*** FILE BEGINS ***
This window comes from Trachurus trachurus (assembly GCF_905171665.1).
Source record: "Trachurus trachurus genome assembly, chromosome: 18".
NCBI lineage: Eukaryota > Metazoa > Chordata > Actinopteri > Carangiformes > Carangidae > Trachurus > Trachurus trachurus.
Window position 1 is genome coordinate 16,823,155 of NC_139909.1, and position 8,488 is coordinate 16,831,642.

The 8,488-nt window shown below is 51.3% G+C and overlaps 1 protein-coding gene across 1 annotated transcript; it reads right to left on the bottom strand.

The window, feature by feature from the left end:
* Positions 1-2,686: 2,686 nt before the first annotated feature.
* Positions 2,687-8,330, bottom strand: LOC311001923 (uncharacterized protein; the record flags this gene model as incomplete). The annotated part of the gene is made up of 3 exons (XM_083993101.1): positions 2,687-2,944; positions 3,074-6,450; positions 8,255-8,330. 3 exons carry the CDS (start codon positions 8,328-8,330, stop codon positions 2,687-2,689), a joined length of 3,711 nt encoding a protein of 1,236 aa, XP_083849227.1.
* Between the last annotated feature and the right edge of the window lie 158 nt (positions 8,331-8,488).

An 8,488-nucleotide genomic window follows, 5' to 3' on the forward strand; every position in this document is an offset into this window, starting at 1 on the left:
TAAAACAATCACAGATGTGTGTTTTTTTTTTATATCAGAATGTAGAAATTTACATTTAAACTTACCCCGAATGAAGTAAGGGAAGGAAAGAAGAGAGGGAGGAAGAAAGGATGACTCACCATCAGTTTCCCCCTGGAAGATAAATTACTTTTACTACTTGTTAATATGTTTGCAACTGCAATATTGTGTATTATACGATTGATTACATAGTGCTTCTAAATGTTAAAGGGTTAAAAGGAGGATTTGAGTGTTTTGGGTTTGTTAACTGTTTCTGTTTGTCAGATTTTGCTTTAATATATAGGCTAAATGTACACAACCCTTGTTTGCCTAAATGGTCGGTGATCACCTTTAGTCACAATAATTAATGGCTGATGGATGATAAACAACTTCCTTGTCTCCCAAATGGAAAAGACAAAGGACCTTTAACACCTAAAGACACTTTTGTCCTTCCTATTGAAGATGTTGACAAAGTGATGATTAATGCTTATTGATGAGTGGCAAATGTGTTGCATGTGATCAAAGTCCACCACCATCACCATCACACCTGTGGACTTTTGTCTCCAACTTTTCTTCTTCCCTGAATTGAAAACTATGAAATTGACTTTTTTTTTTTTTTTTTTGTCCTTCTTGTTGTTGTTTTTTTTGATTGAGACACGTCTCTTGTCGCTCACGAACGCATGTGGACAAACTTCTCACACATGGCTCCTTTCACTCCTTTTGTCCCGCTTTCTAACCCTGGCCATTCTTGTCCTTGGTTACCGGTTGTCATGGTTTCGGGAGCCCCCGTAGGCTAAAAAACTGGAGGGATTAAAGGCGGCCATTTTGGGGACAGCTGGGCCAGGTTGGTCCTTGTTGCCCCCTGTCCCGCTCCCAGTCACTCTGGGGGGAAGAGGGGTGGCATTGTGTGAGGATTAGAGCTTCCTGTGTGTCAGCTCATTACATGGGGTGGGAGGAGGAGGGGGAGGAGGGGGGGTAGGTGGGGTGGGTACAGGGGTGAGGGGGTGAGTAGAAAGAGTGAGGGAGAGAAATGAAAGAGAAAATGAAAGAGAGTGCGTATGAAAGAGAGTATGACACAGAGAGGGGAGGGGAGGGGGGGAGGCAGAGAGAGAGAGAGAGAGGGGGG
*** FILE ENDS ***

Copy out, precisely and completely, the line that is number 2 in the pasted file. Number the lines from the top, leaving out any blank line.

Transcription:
Source record: "Trachurus trachurus genome assembly, chromosome: 18".